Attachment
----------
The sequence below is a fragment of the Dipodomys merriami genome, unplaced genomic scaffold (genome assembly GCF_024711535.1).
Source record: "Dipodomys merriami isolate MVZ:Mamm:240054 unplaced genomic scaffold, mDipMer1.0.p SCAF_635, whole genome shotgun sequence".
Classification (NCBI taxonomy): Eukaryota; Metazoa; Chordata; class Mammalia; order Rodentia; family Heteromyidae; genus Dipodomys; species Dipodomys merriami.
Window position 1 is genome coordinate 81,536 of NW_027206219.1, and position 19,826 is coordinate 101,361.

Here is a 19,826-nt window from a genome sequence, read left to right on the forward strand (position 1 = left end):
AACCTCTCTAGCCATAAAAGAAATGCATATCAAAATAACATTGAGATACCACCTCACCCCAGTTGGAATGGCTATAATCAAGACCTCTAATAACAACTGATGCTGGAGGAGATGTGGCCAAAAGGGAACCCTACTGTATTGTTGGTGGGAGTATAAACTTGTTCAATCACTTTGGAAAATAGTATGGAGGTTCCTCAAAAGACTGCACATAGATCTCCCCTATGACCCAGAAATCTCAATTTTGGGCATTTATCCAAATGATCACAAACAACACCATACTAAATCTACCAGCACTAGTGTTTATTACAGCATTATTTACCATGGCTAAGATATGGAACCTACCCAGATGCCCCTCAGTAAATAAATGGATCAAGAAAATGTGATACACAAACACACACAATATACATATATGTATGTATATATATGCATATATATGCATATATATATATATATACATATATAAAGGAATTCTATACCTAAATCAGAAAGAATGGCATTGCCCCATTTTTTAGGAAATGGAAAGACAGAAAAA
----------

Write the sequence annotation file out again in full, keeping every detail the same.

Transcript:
The sequence below is a fragment of the Dipodomys merriami genome, unplaced genomic scaffold (genome assembly GCF_024711535.1).
Source record: "Dipodomys merriami isolate MVZ:Mamm:240054 unplaced genomic scaffold, mDipMer1.0.p SCAF_635, whole genome shotgun sequence".
Classification (NCBI taxonomy): Eukaryota; Metazoa; Chordata; class Mammalia; order Rodentia; family Heteromyidae; genus Dipodomys; species Dipodomys merriami.
Window position 1 is genome coordinate 81,536 of NW_027206219.1, and position 19,826 is coordinate 101,361.

Here is a 19,826-nt window from a genome sequence, read left to right on the forward strand (position 1 = left end):
AACCTCTCTAGCCATAAAAGAAATGCATATCAAAATAACATTGAGATACCACCTCACCCCAGTTGGAATGGCTATAATCAAGACCTCTAATAACAACTGATGCTGGAGGAGATGTGGCCAAAAGGGAACCCTACTGTATTGTTGGTGGGAGTATAAACTTGTTCAATCACTTTGGAAAATAGTATGGAGGTTCCTCAAAAGACTGCACATAGATCTCCCCTATGACCCAGAAATCTCAATTTTGGGCATTTATCCAAATGATCACAAACAACACCATACTAAATCTACCAGCACTAGTGTTTATTACAGCATTATTTACCATGGCTAAGATATGGAACCTACCCAGATGCCCCTCAGTAAATAAATGGATCAAGAAAATGTGATACACAAACACACACAATATACATATATGTATGTATATATATGCATATATATGCATATATATATATATATACATATATAAAGGAATTCTATACCTAAATCAGAAAGAATGGCATTGCCCCATTTTTTAGGAAATGGAAAGACAGAAAAA